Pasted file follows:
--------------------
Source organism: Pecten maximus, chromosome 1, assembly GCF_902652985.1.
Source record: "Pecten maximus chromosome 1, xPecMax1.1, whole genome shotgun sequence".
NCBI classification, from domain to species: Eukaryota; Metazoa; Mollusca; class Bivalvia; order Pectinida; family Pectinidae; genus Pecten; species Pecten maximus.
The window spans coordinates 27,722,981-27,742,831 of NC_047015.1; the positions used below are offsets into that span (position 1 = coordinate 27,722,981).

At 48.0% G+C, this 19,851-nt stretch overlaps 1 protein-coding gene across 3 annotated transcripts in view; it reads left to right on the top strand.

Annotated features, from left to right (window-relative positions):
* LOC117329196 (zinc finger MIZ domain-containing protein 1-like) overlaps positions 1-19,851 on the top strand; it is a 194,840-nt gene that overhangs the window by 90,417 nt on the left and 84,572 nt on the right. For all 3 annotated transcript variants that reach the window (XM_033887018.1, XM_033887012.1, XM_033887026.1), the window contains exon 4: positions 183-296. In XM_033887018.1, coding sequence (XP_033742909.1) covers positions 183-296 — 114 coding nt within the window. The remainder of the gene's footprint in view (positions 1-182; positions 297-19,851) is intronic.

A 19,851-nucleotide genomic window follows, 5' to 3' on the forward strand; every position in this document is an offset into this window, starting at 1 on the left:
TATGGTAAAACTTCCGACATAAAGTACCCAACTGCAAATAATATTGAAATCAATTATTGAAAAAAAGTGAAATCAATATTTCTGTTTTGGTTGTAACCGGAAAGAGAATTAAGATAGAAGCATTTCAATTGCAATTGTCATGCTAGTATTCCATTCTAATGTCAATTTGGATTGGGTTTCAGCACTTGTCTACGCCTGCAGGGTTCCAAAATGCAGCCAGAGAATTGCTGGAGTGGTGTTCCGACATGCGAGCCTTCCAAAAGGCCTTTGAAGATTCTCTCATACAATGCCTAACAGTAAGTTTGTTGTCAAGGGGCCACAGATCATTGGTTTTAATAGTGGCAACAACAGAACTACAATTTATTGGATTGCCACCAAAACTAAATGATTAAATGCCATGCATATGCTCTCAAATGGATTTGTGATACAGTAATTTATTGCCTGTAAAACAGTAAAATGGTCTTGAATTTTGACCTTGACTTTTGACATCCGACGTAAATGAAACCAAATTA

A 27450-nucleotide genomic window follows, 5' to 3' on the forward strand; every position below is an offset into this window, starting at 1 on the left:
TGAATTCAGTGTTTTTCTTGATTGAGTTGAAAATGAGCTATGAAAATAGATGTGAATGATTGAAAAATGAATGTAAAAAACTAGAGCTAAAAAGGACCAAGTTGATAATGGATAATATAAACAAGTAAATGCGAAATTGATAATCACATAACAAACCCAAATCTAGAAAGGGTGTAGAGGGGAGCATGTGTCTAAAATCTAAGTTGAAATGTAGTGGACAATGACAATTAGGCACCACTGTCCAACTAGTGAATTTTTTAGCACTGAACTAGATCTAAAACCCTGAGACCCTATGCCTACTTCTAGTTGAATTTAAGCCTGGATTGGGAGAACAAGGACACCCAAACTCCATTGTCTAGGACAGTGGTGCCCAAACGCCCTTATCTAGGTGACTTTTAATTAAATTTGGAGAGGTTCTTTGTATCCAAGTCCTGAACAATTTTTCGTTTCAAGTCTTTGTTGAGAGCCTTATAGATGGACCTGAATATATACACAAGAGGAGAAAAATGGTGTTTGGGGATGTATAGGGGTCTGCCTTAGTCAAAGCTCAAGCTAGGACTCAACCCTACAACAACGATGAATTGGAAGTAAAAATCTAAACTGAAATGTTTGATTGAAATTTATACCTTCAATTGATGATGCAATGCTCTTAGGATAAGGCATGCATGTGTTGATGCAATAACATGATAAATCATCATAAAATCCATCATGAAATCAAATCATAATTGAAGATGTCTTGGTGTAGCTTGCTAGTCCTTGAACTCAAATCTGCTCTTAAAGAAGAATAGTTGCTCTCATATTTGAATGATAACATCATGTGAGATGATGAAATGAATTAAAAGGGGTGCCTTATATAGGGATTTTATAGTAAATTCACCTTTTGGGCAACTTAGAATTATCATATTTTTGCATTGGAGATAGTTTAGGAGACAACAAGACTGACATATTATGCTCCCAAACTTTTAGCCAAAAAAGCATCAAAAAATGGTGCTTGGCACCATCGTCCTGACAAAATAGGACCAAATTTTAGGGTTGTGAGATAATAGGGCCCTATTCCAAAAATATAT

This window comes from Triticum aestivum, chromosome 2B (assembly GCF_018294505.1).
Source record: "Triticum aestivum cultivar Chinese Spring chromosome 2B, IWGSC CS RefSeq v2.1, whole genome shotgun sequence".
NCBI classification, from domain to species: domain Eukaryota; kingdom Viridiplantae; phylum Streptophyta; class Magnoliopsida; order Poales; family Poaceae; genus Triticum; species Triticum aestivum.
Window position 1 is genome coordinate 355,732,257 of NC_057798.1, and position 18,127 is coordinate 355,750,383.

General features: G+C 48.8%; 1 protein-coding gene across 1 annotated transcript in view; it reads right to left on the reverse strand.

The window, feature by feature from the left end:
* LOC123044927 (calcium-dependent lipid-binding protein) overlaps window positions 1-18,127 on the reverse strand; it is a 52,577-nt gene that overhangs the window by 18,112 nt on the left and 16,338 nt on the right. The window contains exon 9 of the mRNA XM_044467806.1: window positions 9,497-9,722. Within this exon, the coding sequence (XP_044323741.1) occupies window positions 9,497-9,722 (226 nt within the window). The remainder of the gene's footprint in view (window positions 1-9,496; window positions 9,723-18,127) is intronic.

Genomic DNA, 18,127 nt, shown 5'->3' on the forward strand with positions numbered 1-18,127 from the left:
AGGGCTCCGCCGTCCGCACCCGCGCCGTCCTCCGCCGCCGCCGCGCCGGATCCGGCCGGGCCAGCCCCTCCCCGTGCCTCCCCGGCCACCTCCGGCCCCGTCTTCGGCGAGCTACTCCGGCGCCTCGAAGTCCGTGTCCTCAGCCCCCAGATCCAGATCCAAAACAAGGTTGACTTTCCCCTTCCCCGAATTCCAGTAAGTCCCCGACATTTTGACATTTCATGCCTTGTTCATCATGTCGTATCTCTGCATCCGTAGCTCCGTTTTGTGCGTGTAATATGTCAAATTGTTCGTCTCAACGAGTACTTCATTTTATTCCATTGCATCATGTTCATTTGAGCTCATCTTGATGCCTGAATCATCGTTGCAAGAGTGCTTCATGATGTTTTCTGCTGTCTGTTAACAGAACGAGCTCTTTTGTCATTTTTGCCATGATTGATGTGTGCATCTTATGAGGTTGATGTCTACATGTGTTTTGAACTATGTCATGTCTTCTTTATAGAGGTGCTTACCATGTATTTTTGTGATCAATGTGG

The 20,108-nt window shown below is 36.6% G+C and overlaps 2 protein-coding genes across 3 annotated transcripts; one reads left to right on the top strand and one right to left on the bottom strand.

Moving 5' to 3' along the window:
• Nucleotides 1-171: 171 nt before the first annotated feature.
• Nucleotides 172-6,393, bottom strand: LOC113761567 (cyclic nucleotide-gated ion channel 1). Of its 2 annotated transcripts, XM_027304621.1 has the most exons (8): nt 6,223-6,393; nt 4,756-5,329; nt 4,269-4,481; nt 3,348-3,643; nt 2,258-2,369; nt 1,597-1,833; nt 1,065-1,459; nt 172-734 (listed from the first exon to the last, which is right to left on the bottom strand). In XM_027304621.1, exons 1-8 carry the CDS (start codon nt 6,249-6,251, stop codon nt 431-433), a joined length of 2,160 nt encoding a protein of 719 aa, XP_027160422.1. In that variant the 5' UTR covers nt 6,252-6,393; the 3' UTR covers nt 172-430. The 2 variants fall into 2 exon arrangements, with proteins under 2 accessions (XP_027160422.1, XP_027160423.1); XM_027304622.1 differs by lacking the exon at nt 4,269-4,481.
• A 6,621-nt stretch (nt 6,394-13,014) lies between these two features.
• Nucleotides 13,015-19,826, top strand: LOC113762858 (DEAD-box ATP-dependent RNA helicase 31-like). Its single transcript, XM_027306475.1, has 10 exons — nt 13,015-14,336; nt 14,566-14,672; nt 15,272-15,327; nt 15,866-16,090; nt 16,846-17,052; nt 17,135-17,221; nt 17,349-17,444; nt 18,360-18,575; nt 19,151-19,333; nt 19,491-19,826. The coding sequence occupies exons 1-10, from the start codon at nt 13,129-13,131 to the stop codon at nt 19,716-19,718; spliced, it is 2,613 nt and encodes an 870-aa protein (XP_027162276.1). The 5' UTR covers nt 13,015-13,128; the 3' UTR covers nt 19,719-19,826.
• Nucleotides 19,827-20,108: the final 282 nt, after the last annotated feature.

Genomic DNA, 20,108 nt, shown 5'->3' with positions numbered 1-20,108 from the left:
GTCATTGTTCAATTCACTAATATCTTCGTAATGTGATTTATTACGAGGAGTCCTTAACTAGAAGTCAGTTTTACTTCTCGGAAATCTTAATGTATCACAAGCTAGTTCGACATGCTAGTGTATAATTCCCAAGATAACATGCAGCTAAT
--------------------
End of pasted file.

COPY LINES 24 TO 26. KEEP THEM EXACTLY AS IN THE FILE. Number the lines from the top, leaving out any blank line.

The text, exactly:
• Nucleotides 172-6,393, bottom strand: LOC113761567 (cyclic nucleotide-gated ion channel 1). Of its 2 annotated transcripts, XM_027304621.1 has the most exons (8): nt 6,223-6,393; nt 4,756-5,329; nt 4,269-4,481; nt 3,348-3,643; nt 2,258-2,369; nt 1,597-1,833; nt 1,065-1,459; nt 172-734 (listed from the first exon to the last, which is right to left on the bottom strand). In XM_027304621.1, exons 1-8 carry the CDS (start codon nt 6,249-6,251, stop codon nt 431-433), a joined length of 2,160 nt encoding a protein of 719 aa, XP_027160422.1. In that variant the 5' UTR covers nt 6,252-6,393; the 3' UTR covers nt 172-430. The 2 variants fall into 2 exon arrangements, with proteins under 2 accessions (XP_027160422.1, XP_027160423.1); XM_027304622.1 differs by lacking the exon at nt 4,269-4,481.
• A 6,621-nt stretch (nt 6,394-13,014) lies between these two features.
• Nucleotides 13,015-19,826, top strand: LOC113762858 (DEAD-box ATP-dependent RNA helicase 31-like). Its single transcript, XM_027306475.1, has 10 exons — nt 13,015-14,336; nt 14,566-14,672; nt 15,272-15,327; nt 15,866-16,090; nt 16,846-17,052; nt 17,135-17,221; nt 17,349-17,444; nt 18,360-18,575; nt 19,151-19,333; nt 19,491-19,826. The coding sequence occupies exons 1-10, from the start codon at nt 13,129-13,131 to the stop codon at nt 19,716-19,718; spliced, it is 2,613 nt and encodes an 870-aa protein (XP_027162276.1). The 5' UTR covers nt 13,015-13,128; the 3' UTR covers nt 19,719-19,826.